Understanding the danger NYC Jews face


Sydney Starkey

Lily Zuckerman writes about the bigotry impacting people of Jewish descent.

Lily Zuckerman, Features Editor

Last Thursday, during my daily scroll through the New York Post, I read a headline that grabbed my attention. I read, “Manhattan judge releases man accused of plotting to attack NYC synagogues.” Then I searched “Jewish hate crimes” and came across the Washington Post headline, “A family finds swastikas in the lawn as antisemitism surges,” which happened in Massachusetts. Recent headlines like these are reminiscent of 1930s Germany. It’s scary to think about, knowing what followed in those years.

 I read the full article and felt a pit in my stomach. The NY Post article by Kyle Schnitzer and Natalie O’Neill  stated, “A Manhattan judge let one of the two men accused of plotting to attack New York City synagogues continue to walk free Wednesday — after prosecutors asked for the second time in two weeks that he be held in jail without bail,”   

The two men were Christopher Brown and Matthew Mahrer. The latter, Mahrer, from the Upper West Side was let free.  I wondered how safe my father would feel when, on occasion, he attends Friday night services at Congregation Rodeph Sholom in the Upper West Side. Something he enjoys attending and considers sacred will now cause him fear for his safety. Additionally, I will be worried for his safety on those nights too.  

I sent the link to my family group chat as we spend a lot of time in our New York City apartment on the Upper West Side, where we could practically be neighbors with the attack plotter. For all we know, he could live in our building or on our street; the real problem is that he is free. I wanted my mother, father, and sister to be aware of Mahrer’s appearance so that they can identify him and be mindful when going to the temple. 

The sad truth is that, though we do not go often, we often fear that a hate crime could occur every time we do attend. Whether we are at a temple for Yom Kippur, Passover, or a Friday night service, our safety is always a concern that crosses our minds. 

Upon reading the recent headlines regarding Mahrer and his antisemitism, as well as the story about a Massachusetts house being covered in swastikas, I wondered if strangers could identify me as Jewish just by my appearance. Although I have blonde hair and blue eyes which contradicts the stereotypical look of a Jew, I still don’t feel a high level of protection from Jewish hate crimes. There are other factors that clearly identify me as Jewish. My last name, Zuckerman–Yiddish for “sugar man”  – and a common last name in the Jewish community. Just because I am not in immediate danger from hate crimes, does not mean that the media does not affect me.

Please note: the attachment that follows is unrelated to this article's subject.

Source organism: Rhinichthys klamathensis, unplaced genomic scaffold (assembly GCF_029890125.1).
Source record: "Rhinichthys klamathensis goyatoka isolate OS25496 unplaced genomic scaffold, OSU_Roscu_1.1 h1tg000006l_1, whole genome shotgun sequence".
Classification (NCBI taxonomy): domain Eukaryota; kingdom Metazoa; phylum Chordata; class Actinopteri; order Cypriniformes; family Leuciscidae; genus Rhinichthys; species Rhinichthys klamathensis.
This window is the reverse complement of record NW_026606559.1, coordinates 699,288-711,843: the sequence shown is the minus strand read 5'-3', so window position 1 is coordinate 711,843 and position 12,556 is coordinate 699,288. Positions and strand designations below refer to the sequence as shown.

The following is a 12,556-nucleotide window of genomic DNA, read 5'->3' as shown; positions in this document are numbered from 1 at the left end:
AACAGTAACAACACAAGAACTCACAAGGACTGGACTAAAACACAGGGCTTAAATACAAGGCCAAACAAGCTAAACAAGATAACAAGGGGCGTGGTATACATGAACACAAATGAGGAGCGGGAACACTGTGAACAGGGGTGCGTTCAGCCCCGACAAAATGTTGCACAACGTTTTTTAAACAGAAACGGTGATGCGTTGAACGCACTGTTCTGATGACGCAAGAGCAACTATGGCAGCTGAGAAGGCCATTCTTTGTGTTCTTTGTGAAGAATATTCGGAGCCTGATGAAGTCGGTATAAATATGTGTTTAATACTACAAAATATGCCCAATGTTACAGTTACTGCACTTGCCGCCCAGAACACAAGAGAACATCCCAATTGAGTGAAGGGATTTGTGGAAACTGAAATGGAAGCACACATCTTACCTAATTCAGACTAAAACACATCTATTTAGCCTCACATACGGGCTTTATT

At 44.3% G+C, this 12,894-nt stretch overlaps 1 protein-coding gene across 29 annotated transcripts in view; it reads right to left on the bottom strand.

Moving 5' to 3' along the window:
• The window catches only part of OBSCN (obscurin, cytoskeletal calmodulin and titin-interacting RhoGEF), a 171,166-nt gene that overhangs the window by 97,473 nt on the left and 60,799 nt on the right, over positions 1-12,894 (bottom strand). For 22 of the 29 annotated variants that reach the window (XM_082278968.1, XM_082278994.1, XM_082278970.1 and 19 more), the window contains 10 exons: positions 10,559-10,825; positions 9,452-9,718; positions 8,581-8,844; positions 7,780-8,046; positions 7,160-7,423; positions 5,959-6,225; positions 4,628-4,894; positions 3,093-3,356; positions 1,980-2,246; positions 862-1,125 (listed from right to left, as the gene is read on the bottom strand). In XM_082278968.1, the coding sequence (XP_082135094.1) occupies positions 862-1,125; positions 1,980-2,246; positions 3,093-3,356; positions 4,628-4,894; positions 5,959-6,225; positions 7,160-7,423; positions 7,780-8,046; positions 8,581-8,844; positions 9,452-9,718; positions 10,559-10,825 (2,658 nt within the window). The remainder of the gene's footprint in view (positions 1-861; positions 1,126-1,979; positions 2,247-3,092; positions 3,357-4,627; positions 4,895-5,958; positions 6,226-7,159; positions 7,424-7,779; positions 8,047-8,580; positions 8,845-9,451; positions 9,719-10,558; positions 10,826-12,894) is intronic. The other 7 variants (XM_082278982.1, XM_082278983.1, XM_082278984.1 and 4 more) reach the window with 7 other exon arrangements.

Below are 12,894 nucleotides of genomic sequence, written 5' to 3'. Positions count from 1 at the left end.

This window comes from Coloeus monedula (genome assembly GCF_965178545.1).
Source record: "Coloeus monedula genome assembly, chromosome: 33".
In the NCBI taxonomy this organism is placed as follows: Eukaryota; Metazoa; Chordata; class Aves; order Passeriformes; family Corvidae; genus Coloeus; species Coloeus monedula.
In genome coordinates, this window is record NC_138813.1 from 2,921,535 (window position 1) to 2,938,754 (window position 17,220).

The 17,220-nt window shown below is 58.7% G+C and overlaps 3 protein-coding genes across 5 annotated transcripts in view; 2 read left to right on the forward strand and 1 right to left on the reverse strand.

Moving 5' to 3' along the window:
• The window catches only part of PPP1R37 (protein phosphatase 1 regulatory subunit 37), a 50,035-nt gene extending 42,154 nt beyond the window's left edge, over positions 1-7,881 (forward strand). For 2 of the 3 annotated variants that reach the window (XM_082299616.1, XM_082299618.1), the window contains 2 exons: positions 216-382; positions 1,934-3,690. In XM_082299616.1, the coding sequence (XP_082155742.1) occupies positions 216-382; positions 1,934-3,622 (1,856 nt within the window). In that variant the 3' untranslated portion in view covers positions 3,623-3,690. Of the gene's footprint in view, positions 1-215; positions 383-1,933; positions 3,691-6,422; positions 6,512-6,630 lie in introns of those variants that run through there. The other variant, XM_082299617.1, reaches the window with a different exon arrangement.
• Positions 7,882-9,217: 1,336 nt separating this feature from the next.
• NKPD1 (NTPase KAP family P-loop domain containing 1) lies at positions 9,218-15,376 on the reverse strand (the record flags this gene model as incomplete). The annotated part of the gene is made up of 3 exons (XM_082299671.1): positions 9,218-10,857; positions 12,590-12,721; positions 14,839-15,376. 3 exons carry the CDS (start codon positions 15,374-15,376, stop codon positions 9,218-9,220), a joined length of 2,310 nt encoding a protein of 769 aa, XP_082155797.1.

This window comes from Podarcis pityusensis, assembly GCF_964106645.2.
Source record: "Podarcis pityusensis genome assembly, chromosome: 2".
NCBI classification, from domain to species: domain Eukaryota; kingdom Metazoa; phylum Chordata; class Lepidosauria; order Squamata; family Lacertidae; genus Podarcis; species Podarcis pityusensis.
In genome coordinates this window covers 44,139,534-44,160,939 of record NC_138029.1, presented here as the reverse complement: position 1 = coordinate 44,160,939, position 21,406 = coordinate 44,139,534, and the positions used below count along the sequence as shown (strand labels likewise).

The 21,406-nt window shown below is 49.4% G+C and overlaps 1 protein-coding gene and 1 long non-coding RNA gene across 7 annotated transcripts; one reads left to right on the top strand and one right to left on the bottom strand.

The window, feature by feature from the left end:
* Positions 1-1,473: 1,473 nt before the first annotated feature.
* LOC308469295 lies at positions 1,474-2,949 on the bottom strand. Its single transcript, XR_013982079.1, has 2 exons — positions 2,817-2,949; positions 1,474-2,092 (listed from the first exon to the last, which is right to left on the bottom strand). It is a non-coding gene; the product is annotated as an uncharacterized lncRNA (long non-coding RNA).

The Upper West Side is historic for its vibrant Jewish community. Among its streets lies the famous Kosher deli, Zabar’s, and the historic Barney Greengrass. These classic Jewish-owned restaurants are renowned for the connection they create between Jews. Many Jews occupy the Upper West Side. According to an article in the NY Times, About three-quarters of the 1.8 million people who live in Jewish households in the New York area live in 1 of 30 distinct geographic areas, the study found. There are as many Jews on the Upper West Side — 70,500.” 

Junior Gabriel Heller attends a temple on the Upper West Side where Mahrer is walking freely. He said, “Going into the temple and seeing how these repeating acts of anti-semtism and violence towards my community is unsettling. It’s something we have to deal with as a community, not just on the Upper West Side, but as a whole Jewish community in general.” Heller is not alone. 

I don’t wear a Star of David necklace, but for my Jewish friends that do, I know when they leave their apartments they tuck their necklace in. Whether it’s walking down the street or going to dinner, their first thought of going out in public is that they should not express their Jewishness. It affects not only their fear but their Jewish pride. Orthodox Jews of the Upper West Side, are the most identifiable members of the Jewish community, due to traditional chassidish clothing.

This is not the first example of an antisemite roaming the streets of New York City— it won’t be the last. We need to keep our eyes open for people like Mahrer, because antisemites do exist in this day in age no matter how far or close. Despite anti-Jewish hate crimes, do not let them win: do not conform to the non-Jewish world, wear your Kippot, don your Star of David, and remember to say, “Next year in Jerusalem!” Though Jewish hate crimes may be on the rise, remember to keep your Jewish pride this Holocaust Remembrance Day on January 27.